After repeated failures in Congress to pass a bill, the King family in 1971 backed a mule train that deposited at the Capitol millions of signatures in favor of the holiday. Over the next several years, other endorsements came in the form of a song titled "Happy Birthday" by Stevie Wonder and successful state bills establishing a King holiday. But federal legislation was blocked by formidable opponents, including Sens. Jesse Helms of North Carolina and Strom Thurmond of South Carolina, who argued that the holiday's price tag in federal overtime would be too steep.
Finally, in 1983, black leaders approached Rep. Jack Kemp, a Republican from New York, to lead the charge. They arranged for Coretta King to personally plead the case for the holiday. Kemp would later compare his meeting with King to "sitting down with Mother Teresa." He agreed to champion the bill.
For The Record
Los Angeles Times Thursday February 16, 2006 Home Edition Main News Part A Page 2 National Desk 1 inches; 41 words Type of Material: Correction
Coretta Scott King obituary -- An obituary of civil rights icon Coretta Scott King on Feb. 1 in Section A stated that Lorena Blanco, spokeswoman for the U.S. Consulate in Tijuana, said King had died Jan. 31. She died Jan. 30.
The legislation cleared Congress on Nov. 19, 1983, and was signed by President Reagan two weeks later. Martin Luther King Jr.'s birthday became the 10th national holiday and only the second named for an American. (The first was George Washington; Abraham Lincoln's birthday is observed only in some states.) Coretta King led the commission that planned the first annual celebration festivities in Atlanta on Jan. 20, 1986.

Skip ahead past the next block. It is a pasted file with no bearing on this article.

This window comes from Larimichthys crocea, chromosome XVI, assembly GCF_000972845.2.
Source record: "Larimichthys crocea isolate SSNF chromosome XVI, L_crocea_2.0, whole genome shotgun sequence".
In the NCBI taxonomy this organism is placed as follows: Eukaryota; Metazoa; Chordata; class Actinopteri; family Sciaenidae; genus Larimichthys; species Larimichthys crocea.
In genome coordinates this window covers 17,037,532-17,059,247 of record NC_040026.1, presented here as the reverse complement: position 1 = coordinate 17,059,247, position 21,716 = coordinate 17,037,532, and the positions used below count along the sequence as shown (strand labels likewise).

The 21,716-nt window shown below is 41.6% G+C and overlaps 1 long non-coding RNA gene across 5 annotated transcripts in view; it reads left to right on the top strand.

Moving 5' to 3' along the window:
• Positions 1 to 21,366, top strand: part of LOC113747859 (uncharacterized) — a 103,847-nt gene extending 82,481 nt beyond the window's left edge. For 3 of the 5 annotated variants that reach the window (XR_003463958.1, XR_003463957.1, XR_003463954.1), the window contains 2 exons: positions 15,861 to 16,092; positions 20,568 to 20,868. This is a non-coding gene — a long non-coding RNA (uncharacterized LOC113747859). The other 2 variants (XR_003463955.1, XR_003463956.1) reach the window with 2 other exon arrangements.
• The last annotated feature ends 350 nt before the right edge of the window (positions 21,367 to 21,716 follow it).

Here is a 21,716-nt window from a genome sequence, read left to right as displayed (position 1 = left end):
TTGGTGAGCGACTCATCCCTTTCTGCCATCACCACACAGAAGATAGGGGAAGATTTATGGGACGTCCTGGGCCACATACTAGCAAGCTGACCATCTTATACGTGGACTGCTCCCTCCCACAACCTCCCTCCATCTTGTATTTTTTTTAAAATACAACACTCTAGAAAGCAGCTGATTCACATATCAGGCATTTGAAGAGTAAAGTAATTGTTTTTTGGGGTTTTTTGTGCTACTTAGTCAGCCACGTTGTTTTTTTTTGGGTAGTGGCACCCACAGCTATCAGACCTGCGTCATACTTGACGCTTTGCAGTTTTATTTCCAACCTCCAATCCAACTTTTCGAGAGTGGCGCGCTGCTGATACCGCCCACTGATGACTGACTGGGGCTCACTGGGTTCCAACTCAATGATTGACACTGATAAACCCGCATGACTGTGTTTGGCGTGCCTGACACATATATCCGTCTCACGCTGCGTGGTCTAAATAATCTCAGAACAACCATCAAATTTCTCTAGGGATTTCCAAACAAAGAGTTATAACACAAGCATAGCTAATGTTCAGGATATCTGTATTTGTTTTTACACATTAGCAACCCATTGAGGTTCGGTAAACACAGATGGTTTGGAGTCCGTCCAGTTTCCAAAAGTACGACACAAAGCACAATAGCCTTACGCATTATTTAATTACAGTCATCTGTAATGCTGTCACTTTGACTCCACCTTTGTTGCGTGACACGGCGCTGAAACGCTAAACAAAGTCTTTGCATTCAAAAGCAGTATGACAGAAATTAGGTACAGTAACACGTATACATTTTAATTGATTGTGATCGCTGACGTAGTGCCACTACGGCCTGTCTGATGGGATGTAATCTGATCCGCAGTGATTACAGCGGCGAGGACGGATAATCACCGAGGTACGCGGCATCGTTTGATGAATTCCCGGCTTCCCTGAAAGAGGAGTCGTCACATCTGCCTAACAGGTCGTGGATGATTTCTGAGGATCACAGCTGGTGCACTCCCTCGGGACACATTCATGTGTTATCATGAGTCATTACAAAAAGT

"The holiday wouldn't have happened without her," Lewis, the Georgia congressman, told the Atlanta Journal-Constitution in 1993.
The same was true of the King Center, which annually attracts more than 1 million visitors a year. She led the Atlanta center from its inception in 1969 until 1994, when she turned over the management to Dexter. It is now headed by his brother, Martin Luther III.
They survive her along with daughters Yolanda and Bernice and a sister, Edythe Scott Bagley, of Cheyney, Pa.
The King Center has been attacked over the years for a lack of activism, and it has struggled financially. In the 1990s it began to run large deficits, and by 2005 it needed $11.6 million in repairs. The future of the center became the subject of an ugly family squabble, with Dexter and Yolanda pushing to sell the institution to the National Park Service despite the objections of Martin III and Bernice.
Several years earlier the King family had tried to block a National Park Service proposal to open its own exhibit on the Rev. King, arguing that it would detract from the family-run center across the street. The Kings and the Park Service eventually resolved their differences, but the dispute tarnished the Kings' image.
Other controversies only sharpened the criticism that King and her family were putting personal profit before public interest.